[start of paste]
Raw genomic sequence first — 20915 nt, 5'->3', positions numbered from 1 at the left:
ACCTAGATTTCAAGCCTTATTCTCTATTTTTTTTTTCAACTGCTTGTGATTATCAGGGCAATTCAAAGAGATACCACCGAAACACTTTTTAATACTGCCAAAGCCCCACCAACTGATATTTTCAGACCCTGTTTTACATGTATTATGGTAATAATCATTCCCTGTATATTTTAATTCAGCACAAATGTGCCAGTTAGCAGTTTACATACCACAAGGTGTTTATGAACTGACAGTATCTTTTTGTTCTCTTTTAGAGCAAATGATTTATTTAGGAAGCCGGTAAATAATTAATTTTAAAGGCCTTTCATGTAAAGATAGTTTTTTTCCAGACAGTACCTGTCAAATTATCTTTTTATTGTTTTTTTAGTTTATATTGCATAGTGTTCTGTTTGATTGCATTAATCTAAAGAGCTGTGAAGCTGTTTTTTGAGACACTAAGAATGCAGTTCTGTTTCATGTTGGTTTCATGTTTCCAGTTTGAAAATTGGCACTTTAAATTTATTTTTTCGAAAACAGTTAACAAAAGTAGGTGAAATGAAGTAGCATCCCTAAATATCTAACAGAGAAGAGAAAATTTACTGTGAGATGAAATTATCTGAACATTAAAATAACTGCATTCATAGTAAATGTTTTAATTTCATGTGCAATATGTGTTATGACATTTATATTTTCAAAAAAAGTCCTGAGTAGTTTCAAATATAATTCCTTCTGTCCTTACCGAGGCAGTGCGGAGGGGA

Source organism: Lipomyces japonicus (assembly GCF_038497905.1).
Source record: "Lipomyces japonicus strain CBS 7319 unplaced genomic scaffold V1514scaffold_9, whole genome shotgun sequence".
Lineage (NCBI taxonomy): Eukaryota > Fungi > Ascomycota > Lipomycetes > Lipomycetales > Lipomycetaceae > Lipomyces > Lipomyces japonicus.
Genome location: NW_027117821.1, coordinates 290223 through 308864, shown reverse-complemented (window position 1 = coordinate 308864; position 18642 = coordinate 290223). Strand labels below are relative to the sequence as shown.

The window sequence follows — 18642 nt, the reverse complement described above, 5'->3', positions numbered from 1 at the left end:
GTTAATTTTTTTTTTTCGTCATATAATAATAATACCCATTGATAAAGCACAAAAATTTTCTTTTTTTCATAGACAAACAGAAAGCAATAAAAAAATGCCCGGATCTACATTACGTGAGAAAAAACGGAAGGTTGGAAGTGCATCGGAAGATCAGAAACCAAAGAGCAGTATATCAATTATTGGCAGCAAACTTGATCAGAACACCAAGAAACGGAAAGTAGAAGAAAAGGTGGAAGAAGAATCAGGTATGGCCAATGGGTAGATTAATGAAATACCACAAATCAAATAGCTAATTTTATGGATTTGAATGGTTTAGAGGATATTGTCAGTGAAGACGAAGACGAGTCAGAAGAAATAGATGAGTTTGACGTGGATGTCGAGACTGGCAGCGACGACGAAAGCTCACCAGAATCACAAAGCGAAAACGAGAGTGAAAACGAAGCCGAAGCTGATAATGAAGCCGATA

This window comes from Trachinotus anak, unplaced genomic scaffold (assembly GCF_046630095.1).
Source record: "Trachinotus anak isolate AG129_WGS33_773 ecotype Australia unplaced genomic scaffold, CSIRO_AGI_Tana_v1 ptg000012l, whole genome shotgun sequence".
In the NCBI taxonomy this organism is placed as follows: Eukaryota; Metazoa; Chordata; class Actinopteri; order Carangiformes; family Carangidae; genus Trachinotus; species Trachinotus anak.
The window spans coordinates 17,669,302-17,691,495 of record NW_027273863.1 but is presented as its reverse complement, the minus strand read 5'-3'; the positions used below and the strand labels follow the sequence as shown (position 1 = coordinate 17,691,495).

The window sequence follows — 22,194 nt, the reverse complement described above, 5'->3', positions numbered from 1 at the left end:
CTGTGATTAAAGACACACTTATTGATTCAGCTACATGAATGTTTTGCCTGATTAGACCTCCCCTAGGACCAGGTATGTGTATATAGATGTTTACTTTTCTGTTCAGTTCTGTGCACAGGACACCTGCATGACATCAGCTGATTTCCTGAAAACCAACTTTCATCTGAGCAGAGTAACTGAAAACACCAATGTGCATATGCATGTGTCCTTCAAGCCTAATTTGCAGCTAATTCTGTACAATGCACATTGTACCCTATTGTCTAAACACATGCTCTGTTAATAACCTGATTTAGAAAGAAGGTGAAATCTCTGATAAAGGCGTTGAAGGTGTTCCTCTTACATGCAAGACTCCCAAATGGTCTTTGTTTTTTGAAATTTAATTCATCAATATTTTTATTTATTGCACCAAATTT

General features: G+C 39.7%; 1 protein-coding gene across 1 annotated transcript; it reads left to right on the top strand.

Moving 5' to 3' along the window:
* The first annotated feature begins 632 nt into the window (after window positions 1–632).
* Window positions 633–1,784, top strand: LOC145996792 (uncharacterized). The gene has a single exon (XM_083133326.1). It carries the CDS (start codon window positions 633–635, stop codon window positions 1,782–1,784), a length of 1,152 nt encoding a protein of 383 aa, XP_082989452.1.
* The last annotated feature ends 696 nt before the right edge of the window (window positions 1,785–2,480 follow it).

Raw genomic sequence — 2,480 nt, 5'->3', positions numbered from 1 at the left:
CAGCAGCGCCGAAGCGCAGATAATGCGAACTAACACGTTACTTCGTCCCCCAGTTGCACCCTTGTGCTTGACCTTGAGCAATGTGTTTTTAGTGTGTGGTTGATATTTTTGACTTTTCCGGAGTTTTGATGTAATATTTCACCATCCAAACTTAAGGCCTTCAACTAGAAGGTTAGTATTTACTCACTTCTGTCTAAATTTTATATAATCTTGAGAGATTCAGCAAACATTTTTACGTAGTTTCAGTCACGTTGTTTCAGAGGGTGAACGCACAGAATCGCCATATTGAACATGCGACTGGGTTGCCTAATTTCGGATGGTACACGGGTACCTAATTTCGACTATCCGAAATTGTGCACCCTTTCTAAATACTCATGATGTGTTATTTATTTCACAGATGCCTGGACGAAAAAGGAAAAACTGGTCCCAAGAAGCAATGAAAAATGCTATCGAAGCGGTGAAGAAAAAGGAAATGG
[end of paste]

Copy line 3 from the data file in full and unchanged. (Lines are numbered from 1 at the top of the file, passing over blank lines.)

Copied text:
Source organism: Lipomyces japonicus (assembly GCF_038497905.1).